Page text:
PRP Therapy (Platelet-Rich Plasma)

Platelet-rich plasma therapy (PRP) is a revolutionary, non-operative treatment that supports healing by using a patient’s own blood.

Blood is mainly a liquid (called plasma) and contains small, solid components including red cells, white cells and platelets. Platelets are most known for their importance in clotting blood, but they also contain hundreds of proteins called growth factors.

These growth factors are important for stimulating healing and encourage other cells in the body to migrate toward the injured area. PRP therapy is most often used to support healing from orthopedic injuries.

Platelet Procedures Help

  • Tendinitis
  • Partial tendon tears
  • Ligament injuries
  • Osteoarthritis

How Does Platelet-Rich Plasma Therapy Work?

Platelet-rich plasma therapy (PRP) refers to a concentration of platelets created from a patient’s blood sample. The procedure begins with the collection of 30-60 milliliters of the patient’s own blood, usually drawn from the arm. The blood sample is then placed in a centrifuge to separate the platelet-rich plasma from the other components. The concentrated platelets are then injected into the patient’s site of the injury, using ultrasound guidance for precision.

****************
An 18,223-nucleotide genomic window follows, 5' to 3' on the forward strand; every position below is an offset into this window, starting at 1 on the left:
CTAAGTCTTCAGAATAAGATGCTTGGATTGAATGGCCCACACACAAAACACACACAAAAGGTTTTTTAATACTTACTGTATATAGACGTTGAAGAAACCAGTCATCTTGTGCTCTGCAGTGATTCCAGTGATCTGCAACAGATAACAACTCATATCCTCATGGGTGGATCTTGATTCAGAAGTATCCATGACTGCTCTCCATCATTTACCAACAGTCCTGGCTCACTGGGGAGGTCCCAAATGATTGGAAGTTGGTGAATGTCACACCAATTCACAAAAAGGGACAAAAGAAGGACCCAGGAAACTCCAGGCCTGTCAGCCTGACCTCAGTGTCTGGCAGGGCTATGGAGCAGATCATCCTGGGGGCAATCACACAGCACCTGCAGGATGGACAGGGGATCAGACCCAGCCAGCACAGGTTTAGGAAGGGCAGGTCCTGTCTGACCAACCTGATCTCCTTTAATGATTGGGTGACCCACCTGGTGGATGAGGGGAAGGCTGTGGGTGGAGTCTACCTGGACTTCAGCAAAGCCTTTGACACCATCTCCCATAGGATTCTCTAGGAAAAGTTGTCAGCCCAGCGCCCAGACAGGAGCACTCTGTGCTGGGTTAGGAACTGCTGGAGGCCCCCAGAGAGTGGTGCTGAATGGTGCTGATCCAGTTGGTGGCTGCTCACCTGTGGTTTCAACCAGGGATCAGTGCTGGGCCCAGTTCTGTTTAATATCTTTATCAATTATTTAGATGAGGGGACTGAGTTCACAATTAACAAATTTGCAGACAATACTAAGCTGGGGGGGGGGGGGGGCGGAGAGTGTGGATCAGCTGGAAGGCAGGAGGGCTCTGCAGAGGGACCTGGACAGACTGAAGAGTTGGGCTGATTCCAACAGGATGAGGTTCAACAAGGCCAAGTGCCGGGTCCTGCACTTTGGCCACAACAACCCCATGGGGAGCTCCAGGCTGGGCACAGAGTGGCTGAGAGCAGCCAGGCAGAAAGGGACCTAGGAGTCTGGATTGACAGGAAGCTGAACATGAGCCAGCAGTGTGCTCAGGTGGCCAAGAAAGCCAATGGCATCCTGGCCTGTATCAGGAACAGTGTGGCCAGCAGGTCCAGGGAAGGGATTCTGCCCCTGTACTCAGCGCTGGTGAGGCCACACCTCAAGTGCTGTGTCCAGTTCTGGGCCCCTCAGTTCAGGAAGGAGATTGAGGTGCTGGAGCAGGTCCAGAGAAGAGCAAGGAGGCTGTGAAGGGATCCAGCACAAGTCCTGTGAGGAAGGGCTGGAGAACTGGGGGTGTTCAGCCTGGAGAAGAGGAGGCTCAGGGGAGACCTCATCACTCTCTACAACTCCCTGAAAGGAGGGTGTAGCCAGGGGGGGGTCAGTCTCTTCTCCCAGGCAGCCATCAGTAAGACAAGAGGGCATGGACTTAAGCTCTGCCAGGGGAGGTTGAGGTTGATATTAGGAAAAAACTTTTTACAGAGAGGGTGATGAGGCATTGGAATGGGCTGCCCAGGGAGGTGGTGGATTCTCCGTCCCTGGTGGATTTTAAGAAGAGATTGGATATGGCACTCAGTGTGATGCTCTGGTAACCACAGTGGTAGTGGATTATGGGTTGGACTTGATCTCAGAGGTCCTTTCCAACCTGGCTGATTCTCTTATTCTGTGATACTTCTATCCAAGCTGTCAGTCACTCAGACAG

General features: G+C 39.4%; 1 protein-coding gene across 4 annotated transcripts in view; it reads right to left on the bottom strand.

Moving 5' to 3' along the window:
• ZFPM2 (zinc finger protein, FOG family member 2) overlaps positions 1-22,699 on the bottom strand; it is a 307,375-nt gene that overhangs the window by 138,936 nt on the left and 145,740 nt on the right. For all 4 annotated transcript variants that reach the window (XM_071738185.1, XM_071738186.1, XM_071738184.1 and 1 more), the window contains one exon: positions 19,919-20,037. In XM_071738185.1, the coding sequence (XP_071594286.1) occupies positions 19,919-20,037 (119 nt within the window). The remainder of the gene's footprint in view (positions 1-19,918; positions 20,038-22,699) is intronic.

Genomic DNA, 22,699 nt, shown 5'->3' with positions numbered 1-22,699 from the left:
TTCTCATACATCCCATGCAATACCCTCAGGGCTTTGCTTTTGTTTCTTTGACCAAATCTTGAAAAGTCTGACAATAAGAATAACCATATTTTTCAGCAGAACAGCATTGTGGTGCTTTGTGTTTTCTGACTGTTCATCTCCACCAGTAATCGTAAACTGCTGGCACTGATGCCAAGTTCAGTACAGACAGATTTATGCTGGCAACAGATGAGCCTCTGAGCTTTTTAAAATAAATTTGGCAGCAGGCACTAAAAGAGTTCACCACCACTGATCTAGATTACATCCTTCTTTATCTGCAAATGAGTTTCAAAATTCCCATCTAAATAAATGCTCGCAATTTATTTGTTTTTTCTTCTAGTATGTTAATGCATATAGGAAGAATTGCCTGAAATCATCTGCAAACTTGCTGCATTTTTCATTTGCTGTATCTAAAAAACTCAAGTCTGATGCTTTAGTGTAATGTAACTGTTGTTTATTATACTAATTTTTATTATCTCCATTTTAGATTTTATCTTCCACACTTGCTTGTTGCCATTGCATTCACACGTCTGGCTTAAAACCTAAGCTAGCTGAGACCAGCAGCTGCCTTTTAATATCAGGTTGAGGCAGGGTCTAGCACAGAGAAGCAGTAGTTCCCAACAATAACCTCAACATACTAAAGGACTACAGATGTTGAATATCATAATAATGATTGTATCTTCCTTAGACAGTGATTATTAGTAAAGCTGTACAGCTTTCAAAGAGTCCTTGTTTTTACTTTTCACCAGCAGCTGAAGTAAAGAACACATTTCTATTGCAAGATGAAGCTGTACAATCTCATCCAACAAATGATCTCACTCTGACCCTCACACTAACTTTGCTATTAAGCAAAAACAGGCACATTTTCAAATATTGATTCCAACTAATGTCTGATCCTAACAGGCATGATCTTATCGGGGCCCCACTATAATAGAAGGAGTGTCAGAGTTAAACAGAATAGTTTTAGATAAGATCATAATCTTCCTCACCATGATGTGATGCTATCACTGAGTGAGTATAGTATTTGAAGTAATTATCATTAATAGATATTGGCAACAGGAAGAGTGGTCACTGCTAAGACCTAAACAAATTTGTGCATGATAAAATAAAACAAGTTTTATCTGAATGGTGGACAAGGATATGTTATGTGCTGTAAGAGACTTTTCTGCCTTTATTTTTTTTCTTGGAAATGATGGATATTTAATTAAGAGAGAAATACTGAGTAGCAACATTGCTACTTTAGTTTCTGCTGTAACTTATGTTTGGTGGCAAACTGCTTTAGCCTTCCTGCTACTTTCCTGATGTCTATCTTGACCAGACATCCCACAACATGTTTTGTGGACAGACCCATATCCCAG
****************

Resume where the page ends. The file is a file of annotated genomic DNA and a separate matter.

HOW PRP THERAPY HELPS

PRP therapy ultimately helps repair injured tendons, ligaments, cartilage and muscles. The procedure may be temporarily painful due to the injections, but side effects are usually uncommon since the contents of the injection are from the patient’s own blood.

The growth factors in plasma stimulate tissue recovery by:

  • Enhancing collagen production
  • Increasing tendon stem cell production
  • Activating tendon cells to produce collagen
  • Stimulating blood flow
  • Making cartilage more firm and resilient
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Shoulder Conditions

  1. Rotator cuff tears
  2. Labral tears
  3. Arthritis
  4. Chronic tendinopathy
  5. Tendonitis
  6. Bursitis
  7. Frozen shoulder (adhesive capsulitis)
  8. Osteonecrosis (AVN)
  9. Cartilage conditions
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Elbow Conditions

  1. Arthritis
  2. Tennis elbow
  3. Golfer’s elbow
  4. Ligament tears
  5. Bursitis
  6. Cubital tunnel syndrome
  7. Radial tunnel syndrome
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Hip Conditions

  1. Arthritis
  2. Labral tears
  3. Bursitis
  4. Tendon pain
  5. AVN (avascular necrosis)
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Hand & Wrist Conditions

  1. Arthritis
  2. Tendon inflammation (tenosynovitis)
  3. Tears to areas such as the TFCC (triangular fibrocartilage complex)
  4. Carpal tunnel syndrome
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Knee Conditions

  1. Arthritis
  2. Cartilage conditions
  3. Meniscus tears
  4. Patellofemoral syndrome
  5. Partial ligament tears
  6. Patellar and quadriceps tendon conditions
  7. Bursitis
  8. Baker’s cyst
  9. Osgood-Schlatter’s disease
  10. Chronic tendon conditions
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Foot & Ankle

  1. Arthritis
  2. Tendonitis (i.e. Achilles) and tendonosis
  3. Cartilage defects
  4. Ligament tears
  5. Plantar fasciitis
  6. Tarsal tunnel syndrome